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The saying all that glitters is not gold means that simply because something may appear priceless, pleasing or pretty, it's no sign that without a doubt it will be worth having once its true nature has been discovered. In other words don't rely on the superficial. The proverb has been around a long time in a mixture of forms; akin to the Latin: Non omne quod nitet aurum est or ‘Not all that shines is gold.’

Some experts think that it was Aesop and his fables written around 600 BCE that probablly inspired this idea with his two moral tales, The Hen and the Golden Eggs and The Miser. There is one version close to the current wording that appeared around 1175. The 12th century French theologian Alain de Lisle penned the proverbial phrase from Parabolae, a book of poems sometime around 1280 CE with"Non teneas aurum totum quod splendet ut aurum" meaning, “Do not hold everything as gold which shines like gold.” Since then it has been around in a variety of forms. Around 1300 Freire Cordelier wrote "Que tout n’est pas or c’on voit luire" or “Everything is not gold that one sees shining.” Near the end of the century Chaucer’s Canterbury Tales translated the saying into English:

"But all thing which that schyneth as the gold
Ne is no gold, as I have herd it told."

And again:

"Hyt is not al golde that glareth."

John Lydgate circa 1430 wrote, "All is not golde that outward shewith bright" and by 1589 Edmund Spenser noted, "Gold all is not that doth golden seem." Both Barnabe Googe in 1563 and Shakespeare in 1596 used "All that glisters is not gold" in their verse and even though the original expression uses glisters is not gold," today many writers replace the archaic verb with the more readily understandable glitter since both allude to the same thing.

It was clearly Shakespeare who adapted the idea best about a showy article that is not necessarily valuable in play The Merchant of Venice. He cleverly incorporates the moral of the expression in the comedy/drama with Antonio the wealthy merchant and his lovelorn daughter Portia. The beautiful and wealthy young woman complains about the poor qualities of prospective husbands so a lottery is established to choose one for her. Antonio will pick her husband-to-be by way of three caskets, one gold, one silver and one lead. Any gentlemen callers are required to select one of the three caskets. The choice of casket determines his value to Portia; clearly this set up makes certain that only the right man for Portia will marry his daughter. The one who picks the casket with Portia’s picture wins her hand in marriage. One of the suitors is the Prince of Morocco who is brought into a room to undergo the three casket challenge, reading the inscriptions on all of them:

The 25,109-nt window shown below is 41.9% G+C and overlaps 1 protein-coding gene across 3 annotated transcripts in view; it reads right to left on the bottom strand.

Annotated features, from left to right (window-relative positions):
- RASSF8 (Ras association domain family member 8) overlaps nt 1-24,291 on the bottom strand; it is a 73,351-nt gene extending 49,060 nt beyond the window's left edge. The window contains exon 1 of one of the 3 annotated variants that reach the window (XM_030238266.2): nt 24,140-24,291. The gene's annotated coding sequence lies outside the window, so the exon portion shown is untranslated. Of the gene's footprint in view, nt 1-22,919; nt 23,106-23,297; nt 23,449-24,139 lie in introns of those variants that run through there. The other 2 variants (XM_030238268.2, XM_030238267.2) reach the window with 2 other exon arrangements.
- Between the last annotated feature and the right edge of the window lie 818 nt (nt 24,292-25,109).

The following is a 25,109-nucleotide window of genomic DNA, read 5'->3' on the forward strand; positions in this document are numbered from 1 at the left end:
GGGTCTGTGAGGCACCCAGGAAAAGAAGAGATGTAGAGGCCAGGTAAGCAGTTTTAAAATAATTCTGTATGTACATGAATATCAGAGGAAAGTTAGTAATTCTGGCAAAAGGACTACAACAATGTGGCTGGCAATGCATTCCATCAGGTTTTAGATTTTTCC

Gold reads: "Who chooseth me shall gain what many men desire" (2.7.5).
The silver casket has, "Who chooseth me shall get as much as he deserves." (2.7.7).
Finally, the dull lead casket bears the inscription, "Who chooseth me must give and hazard all he hath." (2.7.9).

Portia informs the Prince that the right casket, or the one that will allow him to marry her, holds a small picture of her likeness. Reading over the inscriptions a second time, the Prince makes up his mind that lead is too menacing and not worth a risk of any kind. He also rejects the silver, which he feels is too simple a metal to hold such a striking woman as Portia. In the end the Prince chooses gold. Portia passes him the key, and he opens the casket to expose a golden skull that holds a scroll with a verse written on it:


The verse points out that he made his choice based on self-gratification; he has lost. The Prince leaves after a brief farewell. Portia watches him go, and comments,
"A gentle riddance. Draw the curtains, go.
Let all of his complexion choose me so" (2.7.78-79).

Later that same century Nathaniel Bacon was telling everyone that "All is not gold that glisters," and it was Miguel de Cervantes who put pen to paper and believed:

    "'Tis an old saying, the Devil lurks behind the cross. All is not gold that glitters. From the tail of the plough, Bamba was made King of Spain; and from his silks and riches was Rodrigo cast to be devoured by the snakes."
    --Don Quixote (1615)
The following year Thomas Middleton wrote in his quarto A Fair Quarrel. "All is not gold that glisteneth." It’s reputation continued to grow with a variation from George Herbert’s "All is not gold that glisters,” composed around 1630; a few decades later in The Hind and the Panther (1687) John Dryden declared, "All, as they say, that glitters is not gold."

Hobbits and wizards and Sauron--oh, my! All that is gold does not glitter, said J.R.R. Tolkien about how some things that are attractive are not always what they seem to be with numerous novel references in his Bilbo Baggins’ song:

Synonymous phrases are: Don't judge a book by its cover and appearances are deceptive. Some other bullion bearing phrases; good as gold; heart of gold; and worth one's weight in gold. Finally, did you know Led Zeppelin's untitled fourth album, generally known by a number of names, including Zoso and Led Zeppelin IV, was completed soon after J.R.R. Tolkien released his hobbit-filled trilogy? One notable referent to this expression about gilded illusions in Stairway to Heaven is, ‘'There's a lady who's sure all that glitters is gold”. Many say this lyric among others were inspired by Tolkien's story.


Ammer, Christine,The American Heritage® Dictionary of Idioms, 1997.

Encyclopedia of Word and Phrase Origins, 1997 edition, Facts on File Inc

Merchant of Venice:

The Phrase Finder:

An acknowledgment and a note of thanks to viterbiSearcher's who quotes were incorporated to keep the etymological time line congruent.